Parents' Guide to

Speak: The Graphic Novel

By Michael Berry, Common Sense Media Reviewer

age 14+

Hard-hitting tale of sexual assault and its aftermath.

Speak: The Graphic Novel Poster Image

A Lot or a Little?

What you will—and won't—find in this book.

Community Reviews

age 16+

Based on 6 parent reviews

age 18+

Parents, please read before your child reads it! Rape/graphic content....

As a parent, I would recommend reading this book before your child reads it, so you can be prepared to explain rape, depression, suicide and self mutilation to your child. The main character is raped not once, but twice. These are extremely heavy/graphic (both emotional and physical) topics which should be discussed in the method/delivery you choose best fit for your child. Not all children receive/respond to heavy information/topics the same. Many children do not comprehend exactly what rape is or the after effects, hence the importance of serving as a sounding board to answer deep/thought provoking questions your child might not feel comfortable asking in a classroom atmosphere. If your child is assigned this book as required reading, PLEASE PARENTS, read it before they do, so you understand the content and you and your child can decide if it's age appropriate.

This title has:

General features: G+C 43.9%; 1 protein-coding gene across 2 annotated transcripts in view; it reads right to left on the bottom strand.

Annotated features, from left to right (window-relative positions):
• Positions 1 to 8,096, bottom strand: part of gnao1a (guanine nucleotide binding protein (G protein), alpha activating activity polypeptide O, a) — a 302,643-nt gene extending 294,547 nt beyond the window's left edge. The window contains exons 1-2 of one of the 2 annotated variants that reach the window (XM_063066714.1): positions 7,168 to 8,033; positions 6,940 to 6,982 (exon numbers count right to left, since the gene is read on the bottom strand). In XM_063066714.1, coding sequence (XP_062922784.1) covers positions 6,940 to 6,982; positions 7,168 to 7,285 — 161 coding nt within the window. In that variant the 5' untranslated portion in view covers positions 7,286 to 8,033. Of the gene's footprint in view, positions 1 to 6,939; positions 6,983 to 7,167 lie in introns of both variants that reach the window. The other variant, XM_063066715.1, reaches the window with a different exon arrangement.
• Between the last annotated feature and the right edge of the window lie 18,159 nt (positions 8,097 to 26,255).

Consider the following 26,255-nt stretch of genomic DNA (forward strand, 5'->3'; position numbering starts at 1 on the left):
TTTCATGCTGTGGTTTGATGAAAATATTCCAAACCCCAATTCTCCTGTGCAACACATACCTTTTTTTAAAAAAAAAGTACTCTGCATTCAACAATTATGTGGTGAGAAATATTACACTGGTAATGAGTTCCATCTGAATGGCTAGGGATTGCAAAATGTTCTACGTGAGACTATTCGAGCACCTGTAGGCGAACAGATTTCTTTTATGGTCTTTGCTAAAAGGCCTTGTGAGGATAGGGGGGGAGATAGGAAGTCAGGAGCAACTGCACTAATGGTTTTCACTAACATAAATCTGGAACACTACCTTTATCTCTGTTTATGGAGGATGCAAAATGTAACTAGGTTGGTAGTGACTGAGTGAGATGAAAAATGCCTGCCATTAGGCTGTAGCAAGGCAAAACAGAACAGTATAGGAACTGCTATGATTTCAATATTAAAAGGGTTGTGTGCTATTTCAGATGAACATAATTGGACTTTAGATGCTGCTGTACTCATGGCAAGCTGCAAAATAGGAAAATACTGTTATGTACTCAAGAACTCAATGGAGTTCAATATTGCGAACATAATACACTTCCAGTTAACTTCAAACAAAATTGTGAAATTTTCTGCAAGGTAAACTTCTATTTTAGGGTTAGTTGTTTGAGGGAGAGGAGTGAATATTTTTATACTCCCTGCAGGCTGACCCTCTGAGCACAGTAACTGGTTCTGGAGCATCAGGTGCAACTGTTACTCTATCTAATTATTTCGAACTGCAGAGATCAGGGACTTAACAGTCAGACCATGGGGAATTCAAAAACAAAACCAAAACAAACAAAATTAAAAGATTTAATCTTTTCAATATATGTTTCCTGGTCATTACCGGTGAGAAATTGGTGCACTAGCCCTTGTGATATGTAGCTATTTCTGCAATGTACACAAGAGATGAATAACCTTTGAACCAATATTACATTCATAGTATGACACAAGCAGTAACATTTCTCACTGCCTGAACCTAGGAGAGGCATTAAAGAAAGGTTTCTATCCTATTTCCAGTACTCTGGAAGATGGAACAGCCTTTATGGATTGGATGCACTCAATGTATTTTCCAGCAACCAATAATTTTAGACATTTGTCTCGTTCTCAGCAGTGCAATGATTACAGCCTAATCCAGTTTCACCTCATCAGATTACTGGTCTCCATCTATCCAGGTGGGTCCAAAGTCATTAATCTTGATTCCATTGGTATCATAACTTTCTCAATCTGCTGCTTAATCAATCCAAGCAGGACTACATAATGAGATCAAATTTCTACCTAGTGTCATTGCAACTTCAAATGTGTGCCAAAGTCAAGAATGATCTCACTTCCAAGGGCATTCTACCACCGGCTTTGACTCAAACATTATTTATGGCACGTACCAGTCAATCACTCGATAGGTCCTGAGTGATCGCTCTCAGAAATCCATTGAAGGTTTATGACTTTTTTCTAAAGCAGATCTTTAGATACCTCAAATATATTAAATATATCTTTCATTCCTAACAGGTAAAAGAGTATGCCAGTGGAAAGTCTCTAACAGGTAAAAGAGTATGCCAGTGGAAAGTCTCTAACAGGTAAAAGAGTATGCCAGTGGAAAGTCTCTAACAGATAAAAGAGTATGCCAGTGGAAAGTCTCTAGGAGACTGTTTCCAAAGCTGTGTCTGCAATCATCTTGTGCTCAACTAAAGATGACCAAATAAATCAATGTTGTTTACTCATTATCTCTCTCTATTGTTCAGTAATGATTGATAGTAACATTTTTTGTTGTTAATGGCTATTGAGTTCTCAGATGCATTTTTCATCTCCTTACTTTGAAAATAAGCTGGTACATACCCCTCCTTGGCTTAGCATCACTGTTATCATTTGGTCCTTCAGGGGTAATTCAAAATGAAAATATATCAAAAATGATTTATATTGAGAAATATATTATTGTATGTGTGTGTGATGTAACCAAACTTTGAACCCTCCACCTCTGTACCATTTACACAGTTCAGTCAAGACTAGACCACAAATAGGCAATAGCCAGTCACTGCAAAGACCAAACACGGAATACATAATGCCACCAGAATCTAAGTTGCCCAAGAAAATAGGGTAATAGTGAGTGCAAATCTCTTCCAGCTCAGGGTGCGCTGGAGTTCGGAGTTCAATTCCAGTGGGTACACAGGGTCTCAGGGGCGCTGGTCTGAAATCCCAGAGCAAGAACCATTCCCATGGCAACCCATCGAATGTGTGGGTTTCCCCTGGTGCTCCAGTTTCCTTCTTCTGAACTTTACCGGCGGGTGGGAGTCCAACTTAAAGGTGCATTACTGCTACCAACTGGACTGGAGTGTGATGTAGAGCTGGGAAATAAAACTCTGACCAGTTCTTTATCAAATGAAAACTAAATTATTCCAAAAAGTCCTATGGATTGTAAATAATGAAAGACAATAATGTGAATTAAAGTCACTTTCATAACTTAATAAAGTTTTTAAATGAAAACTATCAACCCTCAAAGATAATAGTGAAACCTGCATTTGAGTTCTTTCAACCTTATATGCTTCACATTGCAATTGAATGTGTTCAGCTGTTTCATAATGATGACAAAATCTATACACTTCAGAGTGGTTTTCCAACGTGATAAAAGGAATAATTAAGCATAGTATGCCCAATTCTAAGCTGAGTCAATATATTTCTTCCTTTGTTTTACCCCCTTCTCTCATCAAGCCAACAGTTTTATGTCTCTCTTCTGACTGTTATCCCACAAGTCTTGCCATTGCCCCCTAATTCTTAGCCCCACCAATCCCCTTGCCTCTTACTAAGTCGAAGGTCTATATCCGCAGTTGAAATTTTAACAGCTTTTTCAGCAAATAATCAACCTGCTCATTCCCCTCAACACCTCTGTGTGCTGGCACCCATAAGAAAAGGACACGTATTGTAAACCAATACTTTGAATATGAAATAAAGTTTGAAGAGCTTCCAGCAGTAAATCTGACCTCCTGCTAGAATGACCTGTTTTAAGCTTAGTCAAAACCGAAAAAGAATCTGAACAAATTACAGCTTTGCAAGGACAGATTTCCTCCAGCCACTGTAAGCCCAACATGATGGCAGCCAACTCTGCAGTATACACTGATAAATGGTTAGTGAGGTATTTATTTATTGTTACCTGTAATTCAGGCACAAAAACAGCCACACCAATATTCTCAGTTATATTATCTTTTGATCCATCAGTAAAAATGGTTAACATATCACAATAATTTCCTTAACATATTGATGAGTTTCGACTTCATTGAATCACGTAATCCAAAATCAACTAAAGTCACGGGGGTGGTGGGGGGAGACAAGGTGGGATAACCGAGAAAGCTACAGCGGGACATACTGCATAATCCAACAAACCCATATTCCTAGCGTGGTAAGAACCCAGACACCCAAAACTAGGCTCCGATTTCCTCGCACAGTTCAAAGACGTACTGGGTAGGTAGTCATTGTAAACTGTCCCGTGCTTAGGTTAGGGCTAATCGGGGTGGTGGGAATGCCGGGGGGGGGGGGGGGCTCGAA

Too much swearing
Too much drinking/drugs/smoking
age 17+

Not recommended for young teens

Triggers including rape, violence, and self-inflicting pain. This book was assigned in my son’s 9th grade English class. Something of this magnitude should not be addressed in a comic-style reading book. While rape is a true problem, perhaps this subject should be saved for a health class setting or other. Neither my child or myself were comfortable with this as a required reading book, especially for this age group. Reading level is low but content way too high for school age children.

Is It Any Good?

Our review:
Parents say (6 ):
Kids say (4 ):

Treating a sensitive subject with grace, skill, and compassion, this often dark exploration of sexual assault and its aftermath does the issue justice. Originally a novel by Laurie Halse Anderson and now adapted with art by Emily Carroll, Speak: The Graphic Novel captures the drama, drudgery, and absurdity of high school, without losing sight of the mental anguish that can be inflicted on vulnerable teens. Carroll's expressionistic black-and-white drawings reflect the perceptions of the protagonist, whose interior monologues drive the action of the plot. Speak makes clear that what happened to Melinda was not her fault and that she has the strength to confront her assailant and reclaim her sense of self. This graphic novel is especially relevant as a release amid the #MeToo movement.

Book Details

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